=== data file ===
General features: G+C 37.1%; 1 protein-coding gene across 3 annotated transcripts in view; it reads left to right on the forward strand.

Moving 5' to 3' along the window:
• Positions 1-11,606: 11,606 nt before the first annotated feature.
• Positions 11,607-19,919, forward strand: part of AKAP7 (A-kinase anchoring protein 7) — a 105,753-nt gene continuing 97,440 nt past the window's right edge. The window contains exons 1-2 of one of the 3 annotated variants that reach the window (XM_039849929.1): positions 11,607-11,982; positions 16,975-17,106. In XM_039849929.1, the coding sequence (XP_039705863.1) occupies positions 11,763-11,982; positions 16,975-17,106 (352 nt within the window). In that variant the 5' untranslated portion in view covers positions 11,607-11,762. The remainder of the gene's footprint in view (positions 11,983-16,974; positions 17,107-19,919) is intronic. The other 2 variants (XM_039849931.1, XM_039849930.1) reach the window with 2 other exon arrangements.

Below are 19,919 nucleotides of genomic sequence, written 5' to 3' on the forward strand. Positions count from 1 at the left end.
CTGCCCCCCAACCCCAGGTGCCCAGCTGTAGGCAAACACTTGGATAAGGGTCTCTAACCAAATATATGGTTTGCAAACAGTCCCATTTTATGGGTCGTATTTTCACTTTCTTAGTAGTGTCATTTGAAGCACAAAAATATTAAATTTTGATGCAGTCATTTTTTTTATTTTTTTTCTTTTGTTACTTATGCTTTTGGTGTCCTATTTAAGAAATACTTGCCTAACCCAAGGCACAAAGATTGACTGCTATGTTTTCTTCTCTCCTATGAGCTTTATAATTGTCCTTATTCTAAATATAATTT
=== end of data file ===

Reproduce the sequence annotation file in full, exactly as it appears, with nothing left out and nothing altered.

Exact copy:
General features: G+C 37.1%; 1 protein-coding gene across 3 annotated transcripts in view; it reads left to right on the forward strand.

Moving 5' to 3' along the window:
• Positions 1-11,606: 11,606 nt before the first annotated feature.
• Positions 11,607-19,919, forward strand: part of AKAP7 (A-kinase anchoring protein 7) — a 105,753-nt gene continuing 97,440 nt past the window's right edge. The window contains exons 1-2 of one of the 3 annotated variants that reach the window (XM_039849929.1): positions 11,607-11,982; positions 16,975-17,106. In XM_039849929.1, the coding sequence (XP_039705863.1) occupies positions 11,763-11,982; positions 16,975-17,106 (352 nt within the window). In that variant the 5' untranslated portion in view covers positions 11,607-11,762. The remainder of the gene's footprint in view (positions 11,983-16,974; positions 17,107-19,919) is intronic. The other 2 variants (XM_039849931.1, XM_039849930.1) reach the window with 2 other exon arrangements.

Below are 19,919 nucleotides of genomic sequence, written 5' to 3' on the forward strand. Positions count from 1 at the left end.
CTGCCCCCCAACCCCAGGTGCCCAGCTGTAGGCAAACACTTGGATAAGGGTCTCTAACCAAATATATGGTTTGCAAACAGTCCCATTTTATGGGTCGTATTTTCACTTTCTTAGTAGTGTCATTTGAAGCACAAAAATATTAAATTTTGATGCAGTCATTTTTTTTATTTTTTTTCTTTTGTTACTTATGCTTTTGGTGTCCTATTTAAGAAATACTTGCCTAACCCAAGGCACAAAGATTGACTGCTATGTTTTCTTCTCTCCTATGAGCTTTATAATTGTCCTTATTCTAAATATAATTT